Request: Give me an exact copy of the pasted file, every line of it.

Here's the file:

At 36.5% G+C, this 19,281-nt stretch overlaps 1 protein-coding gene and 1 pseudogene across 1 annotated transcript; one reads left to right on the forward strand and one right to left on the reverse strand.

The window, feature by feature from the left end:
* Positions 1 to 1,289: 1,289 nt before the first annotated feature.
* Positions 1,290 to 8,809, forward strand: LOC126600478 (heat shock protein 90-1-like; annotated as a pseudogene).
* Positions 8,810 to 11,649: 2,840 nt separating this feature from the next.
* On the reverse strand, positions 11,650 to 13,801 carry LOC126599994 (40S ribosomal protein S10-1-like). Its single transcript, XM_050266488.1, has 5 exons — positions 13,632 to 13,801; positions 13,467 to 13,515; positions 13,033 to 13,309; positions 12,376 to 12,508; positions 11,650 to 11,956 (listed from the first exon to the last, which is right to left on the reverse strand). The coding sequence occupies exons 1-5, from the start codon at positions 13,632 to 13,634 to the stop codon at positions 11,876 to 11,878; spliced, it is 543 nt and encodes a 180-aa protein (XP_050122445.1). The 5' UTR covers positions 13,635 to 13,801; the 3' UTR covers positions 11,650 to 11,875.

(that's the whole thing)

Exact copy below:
At 36.5% G+C, this 19,281-nt stretch overlaps 1 protein-coding gene and 1 pseudogene across 1 annotated transcript; one reads left to right on the forward strand and one right to left on the reverse strand.

The window, feature by feature from the left end:
* Positions 1 to 1,289: 1,289 nt before the first annotated feature.
* Positions 1,290 to 8,809, forward strand: LOC126600478 (heat shock protein 90-1-like; annotated as a pseudogene).
* Positions 8,810 to 11,649: 2,840 nt separating this feature from the next.
* On the reverse strand, positions 11,650 to 13,801 carry LOC126599994 (40S ribosomal protein S10-1-like). Its single transcript, XM_050266488.1, has 5 exons — positions 13,632 to 13,801; positions 13,467 to 13,515; positions 13,033 to 13,309; positions 12,376 to 12,508; positions 11,650 to 11,956 (listed from the first exon to the last, which is right to left on the reverse strand). The coding sequence occupies exons 1-5, from the start codon at positions 13,632 to 13,634 to the stop codon at positions 11,876 to 11,878; spliced, it is 543 nt and encodes a 180-aa protein (XP_050122445.1). The 5' UTR covers positions 13,635 to 13,801; the 3' UTR covers positions 11,650 to 11,875.